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Rider House Care Centre Good

The provider of this service changed - see old profile

Reports


Review carried out on 8 July 2021

During a monthly review of our data

We carried out a review of the data available to us about Rider House Care Centre on 8 July 2021. We have not found evidence that we need to carry out an inspection or reassess our rating at this stage.

This could change at any time if we receive new information. We will continue to monitor data about this service.

If you have concerns about Rider House Care Centre, you can give feedback on this service.

Inspection carried out on 6 March 2019

During a routine inspection

About the service: Rider House is a care home registered to provide accommodation with nursing for up to 41 people. The home is set in large grounds and the accommodation is spread across two floors. There is a central dining area with a number of lounges throughout the property.

People’s experience of using this service: In most areas we found the home to be good although we did find some improvements were needed in the responsiveness of the service.

People did not always receive personalised care as staff were task focussed and had limited time to spend engaging in activities with people.

People were protected from harm. Risk assessments were completed and staff were recruited using safe recruitment practices. People received their medicine on time by staff trained to administer it.

People were protected from infection. The provider reviewed accidents and incidents when they happened.

People’s needs were assessed in line with current guidance and staff received training relevant to their role. People were supported to maintain a balanced diet and had access to drinks throughout the day.

Staff worked with other agencies to deliver people’s care and ensure access to healthcare facilities. People’s care was delivered in the line with the Mental Capacity Act. The environment was being refurbished and areas modernised.

People were treated with kindness and involved in decisions about their care. People had their privacy respected.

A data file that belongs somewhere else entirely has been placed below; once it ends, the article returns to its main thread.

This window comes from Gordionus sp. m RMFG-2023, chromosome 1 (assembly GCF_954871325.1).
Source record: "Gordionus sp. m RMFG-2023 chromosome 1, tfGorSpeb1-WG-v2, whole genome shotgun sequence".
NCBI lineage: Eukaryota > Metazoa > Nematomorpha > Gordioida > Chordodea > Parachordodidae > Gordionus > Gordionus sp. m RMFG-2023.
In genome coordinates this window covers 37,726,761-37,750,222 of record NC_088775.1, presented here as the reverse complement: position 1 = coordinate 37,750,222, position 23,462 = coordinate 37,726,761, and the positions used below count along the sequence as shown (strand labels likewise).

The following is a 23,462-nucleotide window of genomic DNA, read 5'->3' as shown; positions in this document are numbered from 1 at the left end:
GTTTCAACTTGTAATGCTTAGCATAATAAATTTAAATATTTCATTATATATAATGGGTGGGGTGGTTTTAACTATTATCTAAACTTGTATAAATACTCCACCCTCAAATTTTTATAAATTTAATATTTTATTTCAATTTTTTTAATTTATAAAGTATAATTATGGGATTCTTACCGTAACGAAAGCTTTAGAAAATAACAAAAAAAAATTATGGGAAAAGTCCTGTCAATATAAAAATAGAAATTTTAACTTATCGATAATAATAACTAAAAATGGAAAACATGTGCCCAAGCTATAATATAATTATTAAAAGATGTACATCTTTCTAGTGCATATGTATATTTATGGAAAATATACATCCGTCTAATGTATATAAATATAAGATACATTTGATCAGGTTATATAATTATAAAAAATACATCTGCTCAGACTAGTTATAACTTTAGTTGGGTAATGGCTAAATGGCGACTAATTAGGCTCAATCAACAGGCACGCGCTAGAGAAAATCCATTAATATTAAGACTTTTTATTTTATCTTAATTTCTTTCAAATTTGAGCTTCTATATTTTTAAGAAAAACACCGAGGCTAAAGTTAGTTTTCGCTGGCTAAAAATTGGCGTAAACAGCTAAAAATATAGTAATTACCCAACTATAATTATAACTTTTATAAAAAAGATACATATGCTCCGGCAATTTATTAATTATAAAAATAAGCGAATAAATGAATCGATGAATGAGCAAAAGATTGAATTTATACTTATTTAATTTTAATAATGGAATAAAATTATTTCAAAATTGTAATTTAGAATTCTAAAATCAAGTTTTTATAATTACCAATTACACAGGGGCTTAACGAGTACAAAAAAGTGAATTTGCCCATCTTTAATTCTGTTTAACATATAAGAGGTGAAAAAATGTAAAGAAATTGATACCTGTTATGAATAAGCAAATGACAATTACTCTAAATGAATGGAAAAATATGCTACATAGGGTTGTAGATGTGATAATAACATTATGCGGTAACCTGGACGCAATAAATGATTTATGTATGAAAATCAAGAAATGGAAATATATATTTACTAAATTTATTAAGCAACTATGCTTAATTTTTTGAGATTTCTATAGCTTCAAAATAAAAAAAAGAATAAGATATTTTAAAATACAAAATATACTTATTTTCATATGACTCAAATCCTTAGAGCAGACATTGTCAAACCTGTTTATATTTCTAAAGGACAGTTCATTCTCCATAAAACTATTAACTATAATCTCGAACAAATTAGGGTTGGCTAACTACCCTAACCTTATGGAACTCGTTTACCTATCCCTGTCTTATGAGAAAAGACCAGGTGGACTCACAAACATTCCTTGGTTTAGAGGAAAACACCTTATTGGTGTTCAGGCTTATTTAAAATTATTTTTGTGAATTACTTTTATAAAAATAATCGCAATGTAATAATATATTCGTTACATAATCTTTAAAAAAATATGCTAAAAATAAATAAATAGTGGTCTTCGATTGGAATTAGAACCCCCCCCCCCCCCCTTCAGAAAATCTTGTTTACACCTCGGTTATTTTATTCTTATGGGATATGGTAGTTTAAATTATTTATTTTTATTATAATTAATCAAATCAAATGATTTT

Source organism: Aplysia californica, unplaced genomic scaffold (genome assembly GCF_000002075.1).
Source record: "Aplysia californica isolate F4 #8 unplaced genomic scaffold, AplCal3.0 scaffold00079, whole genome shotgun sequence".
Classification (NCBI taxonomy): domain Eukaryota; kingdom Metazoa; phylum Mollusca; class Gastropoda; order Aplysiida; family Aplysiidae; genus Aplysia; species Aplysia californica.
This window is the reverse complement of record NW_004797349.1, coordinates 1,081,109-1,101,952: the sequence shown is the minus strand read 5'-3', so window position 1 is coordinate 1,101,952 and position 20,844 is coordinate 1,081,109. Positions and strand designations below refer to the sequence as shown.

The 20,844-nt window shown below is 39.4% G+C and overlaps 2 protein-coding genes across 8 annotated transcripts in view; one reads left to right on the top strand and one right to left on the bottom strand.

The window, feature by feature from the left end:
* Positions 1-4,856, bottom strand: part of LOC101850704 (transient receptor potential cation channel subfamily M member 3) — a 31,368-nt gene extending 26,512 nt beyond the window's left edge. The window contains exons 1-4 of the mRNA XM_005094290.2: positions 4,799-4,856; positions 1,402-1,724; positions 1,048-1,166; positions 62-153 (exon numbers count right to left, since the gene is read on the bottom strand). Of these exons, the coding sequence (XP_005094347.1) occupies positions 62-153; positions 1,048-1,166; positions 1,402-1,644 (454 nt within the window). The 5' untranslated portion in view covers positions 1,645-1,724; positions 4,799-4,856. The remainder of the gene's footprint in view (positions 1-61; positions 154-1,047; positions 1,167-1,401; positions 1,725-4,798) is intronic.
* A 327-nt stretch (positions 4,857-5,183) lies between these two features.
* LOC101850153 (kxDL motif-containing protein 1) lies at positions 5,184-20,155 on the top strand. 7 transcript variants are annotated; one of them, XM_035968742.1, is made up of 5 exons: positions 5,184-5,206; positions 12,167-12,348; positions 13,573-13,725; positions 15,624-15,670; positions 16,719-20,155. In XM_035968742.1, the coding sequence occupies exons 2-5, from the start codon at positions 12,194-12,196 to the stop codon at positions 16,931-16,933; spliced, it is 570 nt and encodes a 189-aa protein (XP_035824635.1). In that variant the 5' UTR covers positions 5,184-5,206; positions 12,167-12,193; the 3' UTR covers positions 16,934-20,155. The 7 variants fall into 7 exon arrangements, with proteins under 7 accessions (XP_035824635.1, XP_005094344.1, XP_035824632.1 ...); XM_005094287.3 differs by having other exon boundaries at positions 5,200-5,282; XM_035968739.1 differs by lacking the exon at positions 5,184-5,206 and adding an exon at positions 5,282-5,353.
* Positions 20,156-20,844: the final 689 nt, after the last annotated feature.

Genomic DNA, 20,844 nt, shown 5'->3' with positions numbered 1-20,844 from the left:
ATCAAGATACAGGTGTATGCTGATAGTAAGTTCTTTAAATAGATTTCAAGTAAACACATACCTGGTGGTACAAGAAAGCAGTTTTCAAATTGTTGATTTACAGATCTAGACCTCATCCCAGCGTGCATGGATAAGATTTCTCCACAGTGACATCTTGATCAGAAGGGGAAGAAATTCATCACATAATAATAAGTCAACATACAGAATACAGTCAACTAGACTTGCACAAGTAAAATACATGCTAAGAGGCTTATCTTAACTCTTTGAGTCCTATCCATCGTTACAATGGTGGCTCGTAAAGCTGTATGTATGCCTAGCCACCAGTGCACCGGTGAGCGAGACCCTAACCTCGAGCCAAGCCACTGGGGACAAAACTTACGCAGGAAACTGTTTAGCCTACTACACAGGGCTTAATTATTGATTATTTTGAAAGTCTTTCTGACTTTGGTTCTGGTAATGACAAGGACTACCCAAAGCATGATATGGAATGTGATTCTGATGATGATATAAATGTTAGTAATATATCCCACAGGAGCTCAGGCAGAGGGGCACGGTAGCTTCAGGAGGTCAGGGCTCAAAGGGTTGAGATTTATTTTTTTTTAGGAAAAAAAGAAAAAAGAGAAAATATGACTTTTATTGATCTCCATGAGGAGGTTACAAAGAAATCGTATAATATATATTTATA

People had access to a complaints procedure. People were supported by staff as and when they reached the end of their life.

The provider had a clear vision and the manager had developed an action plan to drive improvements

People were engaged in discussions about the service and the manager worked in partnership with others to ensure people had a say in what was needed.

The home sought to continuously learn and improve care.

More information is in the full report

Rating at last inspection: At the last inspection the home was rated as requires improvement (report published 28 September 2017) At this inspection we noted that many of the required improvements had been made.

Why we inspected: This was a planned inspection carried out in line with our methodology.

Follow up: We will continue to monitor intelligence we receive about the service until we return to visit as per our re-inspection programme. If concerning information is received we may inspect sooner.

Inspection carried out on 28 September 2017

During a routine inspection

We inspected Rider House Care Centre on 28 September 2017 and it was unannounced. This was the first inspection of the service under a new provider. They provide accommodation and personal care for up to 41 people, some of whom are living with dementia. There were 34 people living at the service when we visited. The service had a registered manager. A registered manager is a person who has registered with the Care Quality Commission to manage the service. Like registered providers, they are ‘registered persons’. Registered persons have legal responsibility for meeting the requirements in the Health and Social Care Act 2008 and associated Regulations about how the service is run.

People were not always supported in the least restrictive way possible because their capacity to make their own decisions was not always assessed. People did not always have their chosen food and their cultural preferences were not always considered.

We have recommended that the provider improves the systems used to monitor the safety and the quality of the home to ensure they are suitable and effective in identifying shortfalls and driving improvement. Some policies were not in place to ensure that the provider was meeting their legal responsibilities.

There were systems in place to assess risk and actions were put in place to reduce it. Medicines were managed to ensure they were safe and people were protected from avoidable harm by staff who understood how to safeguard them. There were enough staff to meet people’s needs and safe recruitment procedures were followed.

Staff developed caring relationships with the people they supported and were respectful and patient. They knew people well and provided care that met their preferences. People were encouraged to pursue interests and hobbies and regular activities were planned. Their privacy and dignity was maintained and family and friends could visit freely.

People knew the manager and felt confident that any concerns they raised would be resolved promptly. Staff received training and support to be able to care for people well; including at the end of their lives. They understood their responsibilities and ensured they worked closely with other healthcare professionals. The manager understood the responsibilities of their registration with us.